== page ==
Vesak and the Festival of Light

COVID-19 has put a stop to many things across the world. People are expected to stay home, follow safety guidelines to ensure they neither contract nor spread the virus to others. This has not only hampered daily lifestyles and livelihoods, but also religious worshipping and gatherings. 

People have been made to re-evaluate, innovate and re-think all that was considered normal before. It is the same with religions. We have perhaps been given an opportunity to re-connect with our beliefs. 

The month of May holds a very special place in the hearts of Buddhists across the world as it commemorates three important milestones in the Buddha’s life. It is said that the birth of Prince Siddhartha, the day in which he gained enlightenment as the Buddha and finally his passing away or ‘Parinibbana’ fell on Vesak – the day of the full moon in the month of May.

The Buddha and Buddhism is often associated with the symbol of light as it signifies the light of wisdom people follow through his teachings. It also signifies hope that one day we too will reach nibbana as an end to all suffering.

With over 2500 years since his passing, light is also used to pay homage to the Buddha. Buddhists light lanterns, oil lamps, construct large structures with electric lights depicting jataka stories (stories of Buddha’s previous lives), have competitions to judge the most beautifully crafted lanterns. Vesak is therefore celebrated in two fold. One as amisa Pooja – meaning paying homage by offering material things to people and prathipaththi pooja meaning homage through the practice. 

Simply speaking, people take time to study and practice the dhamma – the teachings of the Buddha, to reach the light of wisdom during the day and then pay homage by lighting lamps and lanterns in the evening. The entirety of the country is then lighted, drawing crowds across towns and villages to view the beautiful lights in the cities, a activity known popularly as ‘vesak blanna’ (to see Vesak). So much so, that there is even a popular song called, ‘yaman bando vesak blanna’ (Come on Banda, let’s go see Vesak). It is safe to say that Vesak is now called a festival of light, which has taken precedence over practicing the teachings of the Buddha. The carnival like atmosphere with vendors selling lanterns, toys, rabbit masks and what not, stalls with free food and drinks are offered, sometimes even forcefully, is a far cry from the dhamma.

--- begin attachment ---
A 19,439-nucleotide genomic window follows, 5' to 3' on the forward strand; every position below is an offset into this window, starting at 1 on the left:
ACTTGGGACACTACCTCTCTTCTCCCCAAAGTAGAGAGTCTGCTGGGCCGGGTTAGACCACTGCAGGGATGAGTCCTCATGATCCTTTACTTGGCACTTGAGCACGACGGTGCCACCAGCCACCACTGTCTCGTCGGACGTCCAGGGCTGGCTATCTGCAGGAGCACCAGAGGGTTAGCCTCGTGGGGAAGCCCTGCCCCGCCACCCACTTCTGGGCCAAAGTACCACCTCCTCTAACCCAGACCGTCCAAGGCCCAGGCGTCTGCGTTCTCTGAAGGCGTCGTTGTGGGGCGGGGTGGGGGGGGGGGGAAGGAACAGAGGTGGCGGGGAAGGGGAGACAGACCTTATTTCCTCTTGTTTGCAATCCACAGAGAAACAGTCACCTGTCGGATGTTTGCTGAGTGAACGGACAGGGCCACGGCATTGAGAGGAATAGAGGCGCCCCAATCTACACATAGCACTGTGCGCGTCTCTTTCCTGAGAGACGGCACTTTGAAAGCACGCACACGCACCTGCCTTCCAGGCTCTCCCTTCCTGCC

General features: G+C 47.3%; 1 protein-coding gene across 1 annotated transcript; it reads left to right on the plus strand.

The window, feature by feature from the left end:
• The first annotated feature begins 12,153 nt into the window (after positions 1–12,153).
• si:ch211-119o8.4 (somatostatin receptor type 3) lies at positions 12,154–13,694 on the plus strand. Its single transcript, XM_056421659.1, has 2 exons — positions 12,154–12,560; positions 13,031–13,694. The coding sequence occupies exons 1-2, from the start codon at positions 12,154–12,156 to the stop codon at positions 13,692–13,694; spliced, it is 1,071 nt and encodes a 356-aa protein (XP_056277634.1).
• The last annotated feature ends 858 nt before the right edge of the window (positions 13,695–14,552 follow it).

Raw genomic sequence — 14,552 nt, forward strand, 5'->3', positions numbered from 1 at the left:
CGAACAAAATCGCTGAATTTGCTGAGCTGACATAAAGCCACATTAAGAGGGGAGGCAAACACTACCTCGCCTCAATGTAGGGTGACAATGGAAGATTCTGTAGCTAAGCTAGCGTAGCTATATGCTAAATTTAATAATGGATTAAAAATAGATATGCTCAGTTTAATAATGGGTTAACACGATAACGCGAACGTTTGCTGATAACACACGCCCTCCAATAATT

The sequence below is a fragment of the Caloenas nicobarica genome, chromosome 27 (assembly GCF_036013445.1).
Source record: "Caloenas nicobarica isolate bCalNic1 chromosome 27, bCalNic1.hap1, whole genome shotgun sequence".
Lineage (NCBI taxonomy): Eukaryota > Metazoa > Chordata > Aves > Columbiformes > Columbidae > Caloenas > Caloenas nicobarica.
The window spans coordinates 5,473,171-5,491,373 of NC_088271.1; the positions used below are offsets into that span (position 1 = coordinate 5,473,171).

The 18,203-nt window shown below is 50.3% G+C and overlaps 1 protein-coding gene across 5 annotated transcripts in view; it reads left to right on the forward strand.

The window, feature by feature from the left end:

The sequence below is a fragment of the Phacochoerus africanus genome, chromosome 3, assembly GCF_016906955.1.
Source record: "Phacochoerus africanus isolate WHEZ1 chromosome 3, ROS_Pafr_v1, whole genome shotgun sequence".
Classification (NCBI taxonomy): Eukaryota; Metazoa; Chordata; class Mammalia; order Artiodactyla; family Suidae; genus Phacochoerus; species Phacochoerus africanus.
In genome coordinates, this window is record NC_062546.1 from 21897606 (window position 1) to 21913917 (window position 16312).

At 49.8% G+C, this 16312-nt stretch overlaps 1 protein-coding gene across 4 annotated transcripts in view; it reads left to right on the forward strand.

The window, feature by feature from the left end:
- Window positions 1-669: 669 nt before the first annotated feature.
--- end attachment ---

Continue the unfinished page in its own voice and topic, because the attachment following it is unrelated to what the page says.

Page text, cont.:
In fact, traditional Vesak lanterns were made at home and had symbolic meanings. The Ata-pattama (an octagon shaped lantern) symbolises the eightfold path. The Nelum kuduwa (lotus shaped lantern) is another symbol of the Buddha. Making these were a family affair with parents, children and grandparents getting involved. All materials were bio degradable. An oil lamp or candle was placed in the middle and hung on a tree. As the wind blows the lantern will then catch fire and the household will ponder and discuss on the impermanence of life and all material things. In recent years however, lantern making has become a commercialised affair with people buying readymade- lanterns or imported ones. Children no longer know how to make lanterns from scratch and everything is about the end result and not the journey. 

On the other side of this is that people are making a living. With so many unable to earn a wage, selling lanterns would be a way to get out of the financial crisis that they are in. This is true especially during COVID-19. 

Here are some interesting lantern making ideas we spotted this Vesak. 

WHO Sri Lanka.

This one is made using things from the garden.

This too is from WHO Sri Lanka featuring a House of Lohani design. This is an easy way to make these with things at home. 


The following lantern is also simple and easy to make at home with your younger children 

If you can find these things why not make your own atapattam lantern. Follow a step by step tutorial here. 

If you do have the PickMe app and would like to help out people trying to make a living during COVID19, why not order your Vesak lanterns through them. This is an initiative they have partnered with We Build Colombo Together. A project well worth supporting. 

If all fails nothing is more simple and beautiful than a small clay oil lamp. 

Unlike any other time, we have to reflect upon the choices we have and the decisions we need to take. Now more than ever we need wisdom over rash or easy decision-making. 

So irrespective of which religion or ethnicity you belong to, light a lamp or a lantern to give us inspiration, hope and direction during these difficult days. 

This Vesak, let us use our newfound wisdom to be kind, to be resourceful and to be innovative. Let the light show us the path to be better humans, to understand impermanence and what is right for all living beings and the planet that lives and breathes with us.

May all beings be happy and peaceful.